Hong Kong Trip ('99)
Through an amazing stroke of luck, I was given the opportunity to take a trip to Hong Kong in the summer of 1999. My closest friends from work joined me on the work/vacation trip and we ended up taking almost a week to explore the city and its surroundings.
Below are some pictures taken by the collective four of us during the trip -- THANK YOU Mark, Kara, and Lenka! The trip was much more low key than my typical vacation, hence I do not have a lengthy photojournal of the trip.
|San Francisco, CA|
What would a trip be without at least one flight missed? My flight out of Portland was sufficiently delayed that I ended up missing the trans-pacific flight to Hong Kong for that day, leaving me with no alternative but to catch the next day's flight. It was no problem for me, for I finally got a chance to see Bryn and Susan while I was in town. (Mark and Tanya were too busy planning for their wedding to see me -- be sure to check out the Ireland trip).
|Hong Kong the City|
I arrived in Hong Kong with my mouth open in awe and it was several days before it shut again. The density of the place is simply inconceivable. It was the biggest city I had ever seen -- and then we rounded the corner and I saw the real Hong Kong and just about fainted. It was like being in a science fiction novel. New York, Los Angeles, Chicago -- they are all just minor bubbles on the landscape -- all of them appear to be just a minor blip of humanity in the otherwise dominating nature. Hong Kong, though, was the first place I have ever seen where the full impact of humanity seemed to take hold. It filled me both with triumph and shame for mankind.
There are so many things to mention about Hong Kong the city, from its massiveness, to its flamboyancy, to its smells. I will let the pictures do the story telling this time, however. For instance, below you can see that Hong Kong uses their own natural resources. The scaffolding on the skyrise buildings is made out of not metal or plastic, but bamboo!
|Shek-O and Big Wave Beach|
After gasping for air amidst the sea of humanity in downtown Hong Kong for a day, the four of us escaped to Shek-O and its "Big Wave Beach". The double decker bus ride there was at break-neck speeds among the narrowest streets. On the same trip, we also stopped and visited one of the Shek-O open markets, were we communicated with hand gestures and contemplated buying netted bunches of live frogs for lunch. And the beach? well, despite the name, the waves weren't really much to speak of, but the shark nets were enough to scare us into staying fairly close to shore.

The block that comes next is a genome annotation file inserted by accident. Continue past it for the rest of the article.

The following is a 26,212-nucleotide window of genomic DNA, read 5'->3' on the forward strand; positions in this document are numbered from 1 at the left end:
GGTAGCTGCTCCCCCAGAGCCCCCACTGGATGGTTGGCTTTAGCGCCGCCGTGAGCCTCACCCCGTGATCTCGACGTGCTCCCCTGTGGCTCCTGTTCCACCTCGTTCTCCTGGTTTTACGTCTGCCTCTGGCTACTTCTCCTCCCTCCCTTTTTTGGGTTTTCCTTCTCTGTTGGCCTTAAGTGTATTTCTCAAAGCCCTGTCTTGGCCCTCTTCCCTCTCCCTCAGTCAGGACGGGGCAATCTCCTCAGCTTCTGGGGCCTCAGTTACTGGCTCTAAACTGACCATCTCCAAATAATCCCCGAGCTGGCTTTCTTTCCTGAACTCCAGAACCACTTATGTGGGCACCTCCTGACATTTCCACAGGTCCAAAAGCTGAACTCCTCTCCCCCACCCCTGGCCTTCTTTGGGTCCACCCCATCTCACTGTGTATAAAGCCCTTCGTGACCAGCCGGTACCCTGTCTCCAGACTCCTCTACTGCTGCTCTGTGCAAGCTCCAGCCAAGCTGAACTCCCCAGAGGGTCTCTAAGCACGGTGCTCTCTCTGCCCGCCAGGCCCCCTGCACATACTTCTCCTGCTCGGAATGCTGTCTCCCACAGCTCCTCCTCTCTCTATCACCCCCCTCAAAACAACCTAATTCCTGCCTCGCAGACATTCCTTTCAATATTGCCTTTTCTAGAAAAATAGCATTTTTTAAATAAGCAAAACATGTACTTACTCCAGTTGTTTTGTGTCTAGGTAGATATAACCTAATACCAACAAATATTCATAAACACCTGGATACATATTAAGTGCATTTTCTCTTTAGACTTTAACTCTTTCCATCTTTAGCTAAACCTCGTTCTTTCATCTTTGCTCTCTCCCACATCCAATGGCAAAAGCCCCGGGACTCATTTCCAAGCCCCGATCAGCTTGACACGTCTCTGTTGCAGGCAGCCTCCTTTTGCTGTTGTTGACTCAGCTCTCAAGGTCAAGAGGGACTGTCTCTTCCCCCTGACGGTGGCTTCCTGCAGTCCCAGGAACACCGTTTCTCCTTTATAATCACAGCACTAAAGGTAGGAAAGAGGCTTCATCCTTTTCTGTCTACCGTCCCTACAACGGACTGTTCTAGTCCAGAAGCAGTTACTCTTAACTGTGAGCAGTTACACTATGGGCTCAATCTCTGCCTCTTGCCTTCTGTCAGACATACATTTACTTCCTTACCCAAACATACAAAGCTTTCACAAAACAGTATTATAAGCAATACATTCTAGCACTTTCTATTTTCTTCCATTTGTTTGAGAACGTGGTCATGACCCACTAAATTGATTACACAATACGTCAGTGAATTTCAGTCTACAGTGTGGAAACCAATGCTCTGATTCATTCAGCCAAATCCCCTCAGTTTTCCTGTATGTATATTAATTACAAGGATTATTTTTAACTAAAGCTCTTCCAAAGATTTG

Evolution of Mankind
|Sai Kung Peninsula Hiking|
When the skyrises began to warp overhead in claustrophobic exageration, Kara, Mark and I headed out for a hike on the main land. After taking a long bus ride, we were able to get a fair way away from main populations. We hiked around a reservoir in heat over-deserving of the name "humid", and then skinny-dipped in the ocean to rest our bodies. Along the way I must have seen 20 different types of butterflies too. It was all very beautiful!
For Kara's birthday, three of us went to a Indonesian restaurant. I made the mistake of ordering something from the non-english menu and barely made it through the dinner without rupturing the lining of my stomach due to the potency of the dish's chili base. We did manage to get a pretty cool cake on the night -- it was something like bean curd mixed with jello and tasted just about as appetizing as it sounds.
Of course, we did lots of either eating and probably ate many things that we wouldn't if we knew what they were. Peking Duck is extraordinary, by the way.
On one of the last days, Lenka and I took a trip to a monastery known for its prophetic oracle. We both sat down and had our fortunes told, after going through the symbolic acts of shaking the spriritual fortune sticks.
There are many stories to tell about the Hong Kong trip -- feel free to ask!
(c) Geoffrey Peters, intangibility.com, 2002. For more information
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